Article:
I’m struggling after a breakup

by | Mental Health, Relationships, Sleep

After a breakup, it’s pretty common that you just don’t feel yourself. You’ve been in this relationship, potentially a longterm relationship, and that person, that significant person has had a big part of your life and your existence with so many things that you would have shared together. So how do you cope? How do you get back to normalcy under those circumstances? Obviously it’s not easy.

How long will it take to get back to normal?

The first thing to recognise is that the longer the relationship has been going and the more involved you’ve been in one another’s lives, the more that you have felt love to that other person, the harder it’s going to be to get back to normal. Harder, i.e. the pain will be greater, but in addition, it’s going to take longer to return to normal. And in my view, in any longterm relationship, it’s gonna take at least 12 months to return back to normal or get close to being back to normal after a breakup.

What emotions will I go through?

So how do you help yourself during that period? It’s not gonna go in hours to days to weeks. There’s normal healing process that one has to go through. And there’s a myriad of emotions that one will experience during this period. There’s anger, there’s a feeling of grief that one will have. There’s a feeling of ultimately acceptance. And it’s a process that one has to go through from feeling depressed and anger and grief and finally one reaches acceptance.

What shouldn’t I do

So how do you help yourself? Well, there’s things that you shouldn’t do. So ideally, don’t jump into another relationship straight away. You’re just putting off the pain and you’ll take baggage into that new relationship. Secondly, don’t use drugs or alcohol excessively. Once again, that delays the way in which you need to experience that stages of recovery from the breakup of a relationship.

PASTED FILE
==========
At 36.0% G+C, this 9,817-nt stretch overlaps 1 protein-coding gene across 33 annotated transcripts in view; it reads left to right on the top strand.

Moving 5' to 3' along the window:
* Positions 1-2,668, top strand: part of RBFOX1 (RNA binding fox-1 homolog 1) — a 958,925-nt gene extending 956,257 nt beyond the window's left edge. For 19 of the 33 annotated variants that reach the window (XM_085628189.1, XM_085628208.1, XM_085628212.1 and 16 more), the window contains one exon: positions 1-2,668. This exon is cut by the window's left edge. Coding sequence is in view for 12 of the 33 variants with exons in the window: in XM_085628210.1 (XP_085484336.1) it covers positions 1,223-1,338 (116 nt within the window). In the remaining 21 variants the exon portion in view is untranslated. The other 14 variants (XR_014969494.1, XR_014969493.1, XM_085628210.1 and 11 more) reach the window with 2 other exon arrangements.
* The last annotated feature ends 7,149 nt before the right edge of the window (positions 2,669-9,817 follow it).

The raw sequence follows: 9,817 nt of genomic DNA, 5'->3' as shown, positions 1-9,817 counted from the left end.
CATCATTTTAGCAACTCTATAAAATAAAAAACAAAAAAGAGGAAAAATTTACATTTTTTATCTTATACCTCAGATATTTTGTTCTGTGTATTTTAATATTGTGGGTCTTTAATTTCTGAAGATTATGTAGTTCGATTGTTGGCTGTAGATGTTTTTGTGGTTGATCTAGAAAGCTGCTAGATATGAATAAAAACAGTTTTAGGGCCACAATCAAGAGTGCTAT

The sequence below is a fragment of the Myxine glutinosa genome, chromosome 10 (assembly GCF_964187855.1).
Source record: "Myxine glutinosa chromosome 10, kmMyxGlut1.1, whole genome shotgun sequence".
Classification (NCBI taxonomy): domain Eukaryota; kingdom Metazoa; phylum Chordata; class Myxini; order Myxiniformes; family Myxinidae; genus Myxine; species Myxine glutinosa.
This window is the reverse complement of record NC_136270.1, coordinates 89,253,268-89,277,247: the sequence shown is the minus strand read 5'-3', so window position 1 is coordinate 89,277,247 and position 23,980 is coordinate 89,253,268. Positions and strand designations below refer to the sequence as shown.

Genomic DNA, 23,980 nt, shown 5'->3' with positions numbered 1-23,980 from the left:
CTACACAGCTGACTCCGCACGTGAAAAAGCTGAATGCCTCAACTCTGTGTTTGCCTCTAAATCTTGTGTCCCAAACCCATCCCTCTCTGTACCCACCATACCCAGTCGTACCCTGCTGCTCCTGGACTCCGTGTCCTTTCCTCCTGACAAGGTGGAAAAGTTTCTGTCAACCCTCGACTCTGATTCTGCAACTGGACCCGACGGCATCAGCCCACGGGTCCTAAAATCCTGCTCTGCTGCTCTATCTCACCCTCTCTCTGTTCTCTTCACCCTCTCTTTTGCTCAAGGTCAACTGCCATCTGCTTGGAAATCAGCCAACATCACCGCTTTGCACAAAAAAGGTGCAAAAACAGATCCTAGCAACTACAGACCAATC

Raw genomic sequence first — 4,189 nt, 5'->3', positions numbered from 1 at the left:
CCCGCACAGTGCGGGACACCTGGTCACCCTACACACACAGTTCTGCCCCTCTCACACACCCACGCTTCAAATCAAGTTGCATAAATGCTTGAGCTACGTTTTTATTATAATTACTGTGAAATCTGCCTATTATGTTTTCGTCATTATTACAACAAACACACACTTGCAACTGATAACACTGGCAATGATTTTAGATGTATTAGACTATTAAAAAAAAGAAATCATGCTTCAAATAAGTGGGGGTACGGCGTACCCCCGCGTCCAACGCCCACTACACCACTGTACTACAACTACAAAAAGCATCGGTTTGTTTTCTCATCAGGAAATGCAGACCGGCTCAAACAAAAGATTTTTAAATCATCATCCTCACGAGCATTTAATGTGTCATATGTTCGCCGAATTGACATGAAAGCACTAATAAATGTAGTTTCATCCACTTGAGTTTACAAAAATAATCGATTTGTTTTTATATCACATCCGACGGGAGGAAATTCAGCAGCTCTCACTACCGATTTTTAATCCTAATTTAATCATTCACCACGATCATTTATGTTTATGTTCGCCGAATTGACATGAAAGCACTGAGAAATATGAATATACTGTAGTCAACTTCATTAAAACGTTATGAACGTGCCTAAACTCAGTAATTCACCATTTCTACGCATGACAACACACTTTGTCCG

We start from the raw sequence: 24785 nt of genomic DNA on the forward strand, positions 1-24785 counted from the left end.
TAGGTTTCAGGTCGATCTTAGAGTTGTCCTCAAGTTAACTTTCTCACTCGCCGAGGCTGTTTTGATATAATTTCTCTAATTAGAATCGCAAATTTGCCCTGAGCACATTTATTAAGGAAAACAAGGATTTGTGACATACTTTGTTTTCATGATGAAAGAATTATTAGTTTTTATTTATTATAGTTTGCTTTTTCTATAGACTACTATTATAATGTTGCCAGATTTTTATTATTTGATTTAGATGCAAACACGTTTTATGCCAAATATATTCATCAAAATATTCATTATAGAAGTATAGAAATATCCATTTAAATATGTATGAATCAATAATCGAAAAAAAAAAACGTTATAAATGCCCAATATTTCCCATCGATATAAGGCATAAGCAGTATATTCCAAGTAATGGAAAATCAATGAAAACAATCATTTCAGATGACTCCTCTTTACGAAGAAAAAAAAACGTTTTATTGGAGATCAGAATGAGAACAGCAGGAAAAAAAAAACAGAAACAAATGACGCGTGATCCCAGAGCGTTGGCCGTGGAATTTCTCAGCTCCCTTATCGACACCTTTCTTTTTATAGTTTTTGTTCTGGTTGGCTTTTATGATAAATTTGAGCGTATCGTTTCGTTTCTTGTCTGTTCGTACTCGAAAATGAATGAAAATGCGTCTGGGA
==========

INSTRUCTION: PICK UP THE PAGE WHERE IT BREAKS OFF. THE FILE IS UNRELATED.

What should I do?

On a positive sense, try to do things that you enjoy, that are distracting. Hang out with people that are positive influences in your life. Ideally do exercise because the adrenaline that exercise creates is very therapeutic. And there are other things that are quite helpful as well, such as if you’re not really recovering, going and seeing a counsellor. And discussing the person you’re in a relationship with, although it’s painful. And although it may be very emotional and although that may cause lots and lots of tears is ultimately therapeutic. So, the trajectory from being in a relationship, the end of a relationship, and then finally to recovery is not a path that is quick. It is one that is often painful, but is one that almost inevitably everyone recovers from. And I think having an optimistic bent to that is a very important way in which one should look at the end of a relationship and gradual return to normalcy.

Dr Matthew Cullen, Psychiatrist, St Vincent’s Hospital, Sydney

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